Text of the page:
Jill Jack’s magical connection to her audience is the result of her generous artistry. By combining her gifts as a conceptual visionary with a warm gathering of musical influences, Jill touches that secret heart of ours with her melodies and lyrics. In her hometown of Detroit, Jill needs no further explanation. She’s been lauded in equal measure to her talents: Since 1997 she’s won 30 Detroit Music Awards (see full list) in every conceivable category that applies to a singer-songwriter. Much of this provincial success is due to her charming stage presence and emotive songwriting. It’s simply called connecting, and it’s the bounty of a true songwriter open to all of life: her own defeats, victories, hopes dashed, dreams fulfilled, her muse, her loneliness, her misplaced love and her romantic successes. Jill has built her audience with her whimsical, genuine live performances. Genuine is the defining term here. Propelled by her musical exemplars Joni Mitchell and Emmy Lou Harris, there are few performers with less conflict between who they are on stage and off than Jill. She extends the tradition of the confessional (i.e. achingly open, unafraid of intimacy) singer-songwriter, and is proud of that style and its continuation. You get all of Jill Jack in a performance — her blend of folk and rock traditions, her open humor, her fine band. Jill harbors little of her process from her audience — each performance is about opening a window and shining a light into her songwriting, leading inevitably to the intense relationship with her fans. Her career is founded on folk’s best idea — that there’s a shared knowing between artist and audience, a conversation that flows both ways during a show. Plus she’s a strong woman who’s won over the toughest town in a man’s world — she’s a bandleader, the principal songwriter in a large group bearing her own name, an employer and automatic arbiter of musician’s issues. Jill began her professional career singing backup with well known Detroit country and rock names The Forbes Brothers and Stewart Francke. By the late 90s she was writing constantly, fronting her own band and beginning to open for what would become a long list of prominent touring acts — most recently Bob Seger, Emmylou Harris, Shawn Colvin, Patty Griffin, Dan Fogelberg, Marshall Crenshaw, Chris Issak, Jethro Tull, and Loretta Lynn, who gave Jill priceless backstage encouragement and advice. As well she developed her reputation as headliner at venues & festivals — Ann Arbor Folk Festival, WYCD Downtown Hoedown, Blissfest Music Festival, The Bluebird Café, The Living Room in NYC, and consistent sell-out shows at The Ark. Regional touring has branched to successful tours of England and the American Southeast. Her first full length release, Watch Over Me, gave her many audience favorites she plays to this day — the vulnerable title track and “Rosie,” her character study of a now-old woman who comforts weary truckers with her stories of a simpler time. It’s a song about connection, and how we keep things alive through the years. Her style then moved from pliant acoustic folk to slightly tougher country rock with Too Close To The Sun and the raw basics of Live From Billy’s Basement, culminating in Love Hotel, thought by many to be Jill’s most accomplished collection. Love Hotel was a breakthrough in her songwriting and recording capabilities, built on poetic metaphors and Jill’s clear, fetching voice. Jill Jack Live and Unplugged let the uninitiated in on just why so many love to catch her act. It was followed by her lovely commentary on the dangerous intricacies of adults in love, Moon and The Morning After. All of this writing, recording and live performance set the stage for the daring All of this writing, recording and live performance set the stage for the daring Songwriter Sessions (2009), a recording of two live performances in southern Michigan that utterly removed any wall between songwriter and world. Songwriter Sessions delivered on the promise that her previous records and performances suggested. Directed by award-winning Nashville producer Colin Linden — Jill, her band, and an extended group of musicians recorded all new material over two nights at the Hartland Music Hall in Hartland, Michigan, in front of fresh audiences both nights. Her fearless approach is documented on both CD and DVD — we see that she has the guts to forgo all spoken introduction to her songs and let them live or die on their own merits. Writing, rehearsing and recording all unheard material with a large band is an enormous task and immense leap of faith, and Jill and her enhanced 9 piece band made it sound like a well worn set, full of swampy rhythms, bluegrass harmonies, brilliant guitar and pedal steel work and smart arrangements.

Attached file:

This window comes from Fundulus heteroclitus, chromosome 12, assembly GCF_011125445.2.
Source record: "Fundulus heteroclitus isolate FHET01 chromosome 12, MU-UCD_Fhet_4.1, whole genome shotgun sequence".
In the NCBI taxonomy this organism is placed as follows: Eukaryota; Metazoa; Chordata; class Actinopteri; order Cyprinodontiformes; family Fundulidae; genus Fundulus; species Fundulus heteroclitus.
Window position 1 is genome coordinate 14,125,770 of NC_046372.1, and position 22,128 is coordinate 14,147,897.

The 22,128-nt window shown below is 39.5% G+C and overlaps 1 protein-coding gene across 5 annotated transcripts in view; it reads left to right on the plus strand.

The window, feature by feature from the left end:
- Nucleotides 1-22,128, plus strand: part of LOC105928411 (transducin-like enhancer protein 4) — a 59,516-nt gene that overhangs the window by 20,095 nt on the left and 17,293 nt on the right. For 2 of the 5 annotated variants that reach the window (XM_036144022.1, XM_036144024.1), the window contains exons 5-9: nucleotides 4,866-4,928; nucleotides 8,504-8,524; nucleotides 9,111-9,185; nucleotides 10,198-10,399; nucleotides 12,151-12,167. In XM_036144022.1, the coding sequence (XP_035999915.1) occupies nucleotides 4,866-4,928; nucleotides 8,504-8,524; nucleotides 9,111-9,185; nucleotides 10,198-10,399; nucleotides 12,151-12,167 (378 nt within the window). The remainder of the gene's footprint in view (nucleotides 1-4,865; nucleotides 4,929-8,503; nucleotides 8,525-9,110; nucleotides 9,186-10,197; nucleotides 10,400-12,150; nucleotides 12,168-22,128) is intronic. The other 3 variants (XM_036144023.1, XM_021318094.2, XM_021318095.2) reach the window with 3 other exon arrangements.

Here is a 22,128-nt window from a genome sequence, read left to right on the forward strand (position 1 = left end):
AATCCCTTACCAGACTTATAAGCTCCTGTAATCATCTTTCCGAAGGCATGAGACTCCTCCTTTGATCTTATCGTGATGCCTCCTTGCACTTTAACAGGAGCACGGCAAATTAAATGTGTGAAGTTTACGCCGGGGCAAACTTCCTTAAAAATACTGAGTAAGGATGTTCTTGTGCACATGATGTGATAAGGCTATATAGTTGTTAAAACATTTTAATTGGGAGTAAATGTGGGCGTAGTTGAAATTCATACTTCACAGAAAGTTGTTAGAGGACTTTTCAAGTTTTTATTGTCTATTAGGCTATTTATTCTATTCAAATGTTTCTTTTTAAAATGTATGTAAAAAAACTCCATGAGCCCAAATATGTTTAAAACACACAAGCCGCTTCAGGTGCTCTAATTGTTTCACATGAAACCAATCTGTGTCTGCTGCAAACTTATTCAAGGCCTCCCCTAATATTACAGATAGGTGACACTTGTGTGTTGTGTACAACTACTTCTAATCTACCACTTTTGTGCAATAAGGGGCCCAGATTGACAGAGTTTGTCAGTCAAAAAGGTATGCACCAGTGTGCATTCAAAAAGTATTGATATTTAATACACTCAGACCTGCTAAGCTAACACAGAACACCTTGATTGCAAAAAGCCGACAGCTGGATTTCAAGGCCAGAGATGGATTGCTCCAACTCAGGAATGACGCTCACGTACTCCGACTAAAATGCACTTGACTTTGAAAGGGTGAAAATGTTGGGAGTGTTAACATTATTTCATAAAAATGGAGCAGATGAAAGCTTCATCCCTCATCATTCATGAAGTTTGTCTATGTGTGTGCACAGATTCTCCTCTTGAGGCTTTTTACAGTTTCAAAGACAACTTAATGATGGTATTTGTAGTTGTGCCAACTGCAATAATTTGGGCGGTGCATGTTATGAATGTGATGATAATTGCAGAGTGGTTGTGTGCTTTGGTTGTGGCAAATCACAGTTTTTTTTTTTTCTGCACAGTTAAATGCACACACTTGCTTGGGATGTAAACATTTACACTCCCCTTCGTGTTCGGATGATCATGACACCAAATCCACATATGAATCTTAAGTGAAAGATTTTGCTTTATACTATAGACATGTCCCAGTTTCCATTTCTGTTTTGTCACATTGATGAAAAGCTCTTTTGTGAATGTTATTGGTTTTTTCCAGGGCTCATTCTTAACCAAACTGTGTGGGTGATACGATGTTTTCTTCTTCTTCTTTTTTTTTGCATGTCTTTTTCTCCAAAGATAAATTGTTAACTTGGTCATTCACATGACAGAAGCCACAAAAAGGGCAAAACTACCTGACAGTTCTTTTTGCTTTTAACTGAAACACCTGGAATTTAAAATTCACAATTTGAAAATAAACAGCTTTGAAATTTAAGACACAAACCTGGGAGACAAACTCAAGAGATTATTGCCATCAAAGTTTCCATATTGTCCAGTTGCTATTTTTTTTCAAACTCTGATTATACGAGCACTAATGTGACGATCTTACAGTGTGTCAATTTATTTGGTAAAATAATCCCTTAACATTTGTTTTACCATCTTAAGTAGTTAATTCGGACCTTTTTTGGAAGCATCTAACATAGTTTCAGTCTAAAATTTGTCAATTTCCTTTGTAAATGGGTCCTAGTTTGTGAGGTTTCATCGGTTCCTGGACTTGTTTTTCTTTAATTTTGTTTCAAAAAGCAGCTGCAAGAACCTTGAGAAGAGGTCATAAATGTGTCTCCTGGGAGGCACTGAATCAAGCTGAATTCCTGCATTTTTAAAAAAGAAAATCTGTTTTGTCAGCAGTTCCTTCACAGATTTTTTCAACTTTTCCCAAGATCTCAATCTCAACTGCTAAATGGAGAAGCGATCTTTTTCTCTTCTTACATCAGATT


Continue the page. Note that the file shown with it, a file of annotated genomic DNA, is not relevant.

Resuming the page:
Songwriter Sessions revealed an artist in full. Where in the past her singing was a tug of war between Emmy Lou Harris and Dusty Springfield, she’s now firmly in control of her own tone and style. Her songwriting has grown to include classic country (think Harlan Howard’s simplicity), traditional singer-songwriter stylings (Shawn Colvin, acoustic Bob Seger, Bob Dylan), and even the sophisticated chord changes of Broadway giants Richard Rodgers or Cole Porter. “So many people would ask me how I came to write a certain song,” Jill says, “or tell me that they remembered the story behind the writing of a song. that I thought it would be a good idea to just show that process. People are extremely curious about the songwriting process, and I thought having an audience share the experience a little through me telling the story behind each song, and then to perform it in pretty much its virginal state — like I said, it was a huge undertaking, but I thought, if I pulled it off, it’d be really good!” Songwriter Sessions hit #6 on the Americana charts in Europe, and the Top 100 in the US. Her success in music has led to recent opportunities both acting in and scoring for independent films. A natural extension of her inclusive music, Jill contributes mightily to her community, playing benefits and lending her name and time to organizations such as Gilda’s Club, Bras For A Cause, the Girl Scouts of America, and Enchanted Makeovers (serving on its board of directors). In late 2010 Jill was asked to write and record a theme song for a Detroit campaign called I’m A Believer as well as lending vocal parts to a new rendition of the Carole King classic “You’ve Got A Friend” that benefitted the Capuchin Soup Kitchen. 2011 will see the release of a new studio CD, tentatively titled Sunflower Girl, as well as more touring, film work and charitable activities. Her performing and songwriting comments on and includes both the obvious parts of life and all those things we can’t easily discuss. In this sense, Jill Jack is reaching for one of music’s more elevated purposes — she’s touching those things within her reach, and then extending beyond what even she can see. Sky’s the limit.